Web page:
Customers talking about you on social media can “make” your brand – and destroy it. People are by nature “social”, and regardless of their device (computer, mobile, tablet, TV) or location, people are connecting to online communities to share what they think about your brand, company, or organization. Fast fact: when customers complain about you, 70 percent of them do it first on a social network.
Social media is no longer “optional.” Marketers MUST not only listen, but also actively participate in the online communities in which their customers are talking about their companies. More importantly, they must have prepared a plan of action to follow to avoid a social media meltdown.
The marketing teams at Gap, KitchenAid, and Celeb Boutique need no convincing. They experienced some of the nastiest social media crises of 2012, showing us that the worst social media disaster isn’t the one marketers cause themselves, but the one for which they have not prepared. The Altimeter Group found a whopping 76 percent of the social media disasters companies reported could have been avoided – if the companies had been better prepared.”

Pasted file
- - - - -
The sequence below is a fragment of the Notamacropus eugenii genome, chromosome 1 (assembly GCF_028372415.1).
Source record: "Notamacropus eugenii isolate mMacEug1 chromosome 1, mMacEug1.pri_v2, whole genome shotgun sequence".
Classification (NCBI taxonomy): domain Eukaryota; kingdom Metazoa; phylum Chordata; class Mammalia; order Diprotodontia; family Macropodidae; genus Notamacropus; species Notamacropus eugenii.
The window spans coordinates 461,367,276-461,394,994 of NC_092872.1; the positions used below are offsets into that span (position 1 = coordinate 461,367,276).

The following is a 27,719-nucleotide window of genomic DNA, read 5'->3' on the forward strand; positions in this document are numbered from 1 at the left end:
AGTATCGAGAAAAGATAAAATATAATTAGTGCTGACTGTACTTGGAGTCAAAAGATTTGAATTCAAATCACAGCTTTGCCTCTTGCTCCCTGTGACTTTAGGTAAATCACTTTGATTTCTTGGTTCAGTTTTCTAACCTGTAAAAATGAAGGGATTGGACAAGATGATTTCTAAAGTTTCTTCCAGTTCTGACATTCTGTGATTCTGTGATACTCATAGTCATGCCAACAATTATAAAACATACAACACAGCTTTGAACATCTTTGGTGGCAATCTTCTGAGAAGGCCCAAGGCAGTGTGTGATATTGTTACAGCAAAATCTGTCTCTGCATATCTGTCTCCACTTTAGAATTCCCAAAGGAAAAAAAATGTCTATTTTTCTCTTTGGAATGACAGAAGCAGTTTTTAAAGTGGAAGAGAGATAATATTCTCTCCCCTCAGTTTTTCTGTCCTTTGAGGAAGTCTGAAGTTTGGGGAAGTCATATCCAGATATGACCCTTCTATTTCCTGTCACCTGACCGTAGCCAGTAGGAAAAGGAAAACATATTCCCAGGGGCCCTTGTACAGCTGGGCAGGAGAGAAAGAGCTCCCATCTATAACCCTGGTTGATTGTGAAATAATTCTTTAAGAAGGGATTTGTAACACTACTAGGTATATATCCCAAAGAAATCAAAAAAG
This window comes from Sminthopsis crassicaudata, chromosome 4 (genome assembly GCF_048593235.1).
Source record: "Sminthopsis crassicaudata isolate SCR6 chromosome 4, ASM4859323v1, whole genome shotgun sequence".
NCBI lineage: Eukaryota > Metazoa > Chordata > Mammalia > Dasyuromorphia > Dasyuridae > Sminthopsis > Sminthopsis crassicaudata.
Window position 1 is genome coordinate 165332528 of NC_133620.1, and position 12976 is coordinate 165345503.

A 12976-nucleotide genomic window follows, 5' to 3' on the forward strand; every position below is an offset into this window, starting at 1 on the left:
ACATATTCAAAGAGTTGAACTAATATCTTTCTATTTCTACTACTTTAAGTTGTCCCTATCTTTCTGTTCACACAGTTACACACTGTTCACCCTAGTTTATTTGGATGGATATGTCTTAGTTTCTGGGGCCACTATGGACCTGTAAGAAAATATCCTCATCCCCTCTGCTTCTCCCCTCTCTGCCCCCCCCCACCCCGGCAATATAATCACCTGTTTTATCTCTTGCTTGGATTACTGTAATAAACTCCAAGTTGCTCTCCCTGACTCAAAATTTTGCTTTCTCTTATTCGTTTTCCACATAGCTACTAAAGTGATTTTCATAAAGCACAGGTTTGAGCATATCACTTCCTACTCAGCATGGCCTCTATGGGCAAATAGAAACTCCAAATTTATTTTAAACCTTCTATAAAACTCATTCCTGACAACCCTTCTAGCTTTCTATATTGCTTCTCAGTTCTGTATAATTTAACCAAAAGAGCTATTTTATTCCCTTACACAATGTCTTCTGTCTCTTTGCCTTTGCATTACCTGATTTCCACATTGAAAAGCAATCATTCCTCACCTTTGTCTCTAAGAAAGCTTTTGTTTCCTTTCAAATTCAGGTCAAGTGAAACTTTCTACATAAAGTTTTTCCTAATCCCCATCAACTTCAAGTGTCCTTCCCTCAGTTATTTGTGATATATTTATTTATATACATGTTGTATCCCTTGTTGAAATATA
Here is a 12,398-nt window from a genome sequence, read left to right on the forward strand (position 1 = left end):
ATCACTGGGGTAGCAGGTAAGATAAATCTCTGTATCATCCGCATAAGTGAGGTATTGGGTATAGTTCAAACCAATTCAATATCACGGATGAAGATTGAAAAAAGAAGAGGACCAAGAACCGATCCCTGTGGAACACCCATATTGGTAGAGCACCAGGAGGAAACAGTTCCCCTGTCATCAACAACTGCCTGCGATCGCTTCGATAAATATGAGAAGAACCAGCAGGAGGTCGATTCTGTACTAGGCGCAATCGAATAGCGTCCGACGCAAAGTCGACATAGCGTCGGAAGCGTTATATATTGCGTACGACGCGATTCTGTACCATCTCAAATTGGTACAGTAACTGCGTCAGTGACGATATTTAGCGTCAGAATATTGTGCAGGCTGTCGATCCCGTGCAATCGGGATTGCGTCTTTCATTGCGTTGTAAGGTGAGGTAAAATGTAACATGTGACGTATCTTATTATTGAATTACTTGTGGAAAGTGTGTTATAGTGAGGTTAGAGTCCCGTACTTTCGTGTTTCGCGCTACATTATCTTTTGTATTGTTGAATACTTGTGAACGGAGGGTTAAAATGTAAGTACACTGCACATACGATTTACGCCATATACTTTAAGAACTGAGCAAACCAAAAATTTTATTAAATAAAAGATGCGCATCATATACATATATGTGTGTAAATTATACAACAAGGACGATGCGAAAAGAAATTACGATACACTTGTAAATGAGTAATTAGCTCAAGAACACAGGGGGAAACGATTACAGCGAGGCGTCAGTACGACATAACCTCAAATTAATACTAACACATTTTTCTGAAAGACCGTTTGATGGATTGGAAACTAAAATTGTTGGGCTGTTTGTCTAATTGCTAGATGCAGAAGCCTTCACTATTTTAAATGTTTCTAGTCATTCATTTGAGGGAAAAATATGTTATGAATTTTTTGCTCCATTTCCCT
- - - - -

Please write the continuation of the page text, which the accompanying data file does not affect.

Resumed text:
NOW is the time to kick off your New Year with a written social media disaster response plan to which all of your organization’s functional departments (don’t forget Legal/Compliance!) have agreed. Social crises can and do happen, even when we’ve done everything “right” to prevent them. It’s therefore critical to the financial health of our organizations to create – and rehearse – a formal social media response plan. No matter where you are or what you market, this is marketers’ number one priority for 2013!
A reminder that the opinions expressed here are my own. They come from my hands-on experience managing social marketing content and campaigns, leading social marketing teams, and consulting for social marketing clients. Your organization and brand are unique! Use what works for you. Toss the rest! Do you disagree with any of my guidelines, or think I have forgotten something? Please share your experiences with us in the comments section below, so we can continue the discussion and the learning.
To start, thank you for your question! When positive or negative content goes viral on a social channel, it requires marketers to act fast — and smart. The increasing ubiquity of mobile devices and apps, and the *explosion* in mobile video in 2013 mean the world is waiting to rave about your successes…and rant about your (perceived and real) failures. Let’s be crystal clear: This is not about image; this is about revenue. Good crisis management practices will mitigate the negative impact that social media goofs, disasters, and crises – self-initiated or not – would otherwise have on your revenues.